What do you guys think about this study? http://www.ajcn.org/content/92/6/1452.abstract?sid=892851ef-2e45-4984-9587-d0e121fd3185
Here's an excerpt from the abstract: Conclusions: These results suggest that saturated FA intake may significantly increase hip fracture risk, whereas monounsaturated and polyunsaturated FA intakes may decrease total fracture risk. In postmenopausal women with a low intake of marine n−3 FAs, a higher intake of n−6 FAs may modestly decrease total fracture risk.
1) Correlation is not causation. The conclusions are way over-stated.
2) The design rests on retrospective questionaires. The data are thus suspect, and recall bias is highly likely.
3) Since this is just an abstract, we don't know if/how they controlled for co-variables, such as weight, % bodyfat, exercise, vitamin D, vitamin K, other dietary factors, etc.
This may be a starting point for further study, but I wouldn't trade in your rib eyes for tofu just yet.
Let me tell you how my journey to paleo began. As an obese former soccer player I got invited to play a friendly game after work. Hadn't played in years. Tripped, fell, and broke my collar bone. In six places. Had to have a titanium rod put in the shoulder to hold it together. $20,000 surgery. And I didn't fall hard, mind you. Found out I had osteporosis as a 36-year-old. As bad as any little old SAD grandmother.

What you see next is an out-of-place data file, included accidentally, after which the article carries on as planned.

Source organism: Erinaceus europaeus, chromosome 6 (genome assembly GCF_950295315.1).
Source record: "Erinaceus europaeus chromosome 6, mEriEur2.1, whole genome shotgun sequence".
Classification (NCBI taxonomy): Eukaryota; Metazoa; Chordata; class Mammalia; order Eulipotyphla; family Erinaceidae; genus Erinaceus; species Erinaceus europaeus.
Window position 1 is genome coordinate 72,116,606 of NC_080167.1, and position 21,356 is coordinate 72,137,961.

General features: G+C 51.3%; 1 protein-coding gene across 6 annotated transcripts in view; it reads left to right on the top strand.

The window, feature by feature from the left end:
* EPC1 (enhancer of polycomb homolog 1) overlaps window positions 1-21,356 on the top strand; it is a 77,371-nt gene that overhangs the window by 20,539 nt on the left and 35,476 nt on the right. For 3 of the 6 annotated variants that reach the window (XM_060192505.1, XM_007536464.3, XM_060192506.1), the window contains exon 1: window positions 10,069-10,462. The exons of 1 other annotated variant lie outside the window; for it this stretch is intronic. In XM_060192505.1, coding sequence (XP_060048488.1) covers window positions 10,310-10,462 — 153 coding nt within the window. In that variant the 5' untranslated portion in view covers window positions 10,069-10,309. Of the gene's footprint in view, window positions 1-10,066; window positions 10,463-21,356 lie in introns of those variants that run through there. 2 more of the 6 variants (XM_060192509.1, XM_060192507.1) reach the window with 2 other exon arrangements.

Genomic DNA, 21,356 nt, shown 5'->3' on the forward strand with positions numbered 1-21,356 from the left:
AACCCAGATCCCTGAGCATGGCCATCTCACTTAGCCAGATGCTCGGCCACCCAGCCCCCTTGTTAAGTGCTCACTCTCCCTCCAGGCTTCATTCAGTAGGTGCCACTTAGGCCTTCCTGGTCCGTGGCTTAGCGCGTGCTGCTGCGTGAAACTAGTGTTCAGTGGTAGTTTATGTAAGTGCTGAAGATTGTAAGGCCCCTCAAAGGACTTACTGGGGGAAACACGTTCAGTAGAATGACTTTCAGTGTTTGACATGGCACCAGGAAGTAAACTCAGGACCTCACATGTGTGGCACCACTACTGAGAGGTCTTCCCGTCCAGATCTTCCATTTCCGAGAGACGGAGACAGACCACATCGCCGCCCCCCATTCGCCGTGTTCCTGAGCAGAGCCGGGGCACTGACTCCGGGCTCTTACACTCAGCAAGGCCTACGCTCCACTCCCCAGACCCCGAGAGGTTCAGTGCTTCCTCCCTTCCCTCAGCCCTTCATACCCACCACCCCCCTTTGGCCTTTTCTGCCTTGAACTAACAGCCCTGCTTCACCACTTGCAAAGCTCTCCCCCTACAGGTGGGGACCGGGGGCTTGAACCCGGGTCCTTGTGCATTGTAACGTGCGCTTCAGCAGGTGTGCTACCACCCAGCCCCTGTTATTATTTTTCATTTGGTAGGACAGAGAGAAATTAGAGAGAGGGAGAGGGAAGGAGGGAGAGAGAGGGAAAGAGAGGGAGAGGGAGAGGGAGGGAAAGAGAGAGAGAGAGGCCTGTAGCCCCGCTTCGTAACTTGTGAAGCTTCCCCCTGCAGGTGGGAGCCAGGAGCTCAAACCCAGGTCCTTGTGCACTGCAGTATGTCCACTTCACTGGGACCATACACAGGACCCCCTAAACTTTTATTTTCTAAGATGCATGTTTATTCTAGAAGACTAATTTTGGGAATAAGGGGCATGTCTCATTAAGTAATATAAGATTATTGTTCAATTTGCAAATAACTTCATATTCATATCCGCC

Wondered how this could happen eating all those healthy oils like safflower, walnut, and grapeseed oil and eating healthy meats like chicken (and minimal bad red meats like beef) wrapped in healthy corn and flour tortillas. Ultimately, my experiments led to greatly higher animal fats, coconut milk, and the like. I lost weight and became strong and felt great.
Now that I eat beef and fry my salmon in bacon fat with butter on top I play soccer four nights a week, goalie, where I throw myself around in ridiculous ways. And I'm not even sore the next day (unless I get asked to sub and play three games in a row like last Friday night).
In short, I'm not buying it. PUFAs and MUFAs and/or grains gave me osteoporosis. There are other possible variables, too. But it wasn't saturated fats that did it because I wasn't eating them.
This is an epidemiological study that just mines old data for correlations and then guesses as to causation. On average, SAD eaters who eat more saturated fat may also eat more processed food and be less careful about their food intake. They might also be more overweight and exercise less. The trouble is that even if you try to control for confounders, you can never figure out them all. We don't even know the sources of the saturated fat that were consumed. That is why epidimiological studies are notoriously flimsy sources of evidence and should not be used to draw conclusions, especially over other more controlled studies that show improved bone density when eating saturated fat.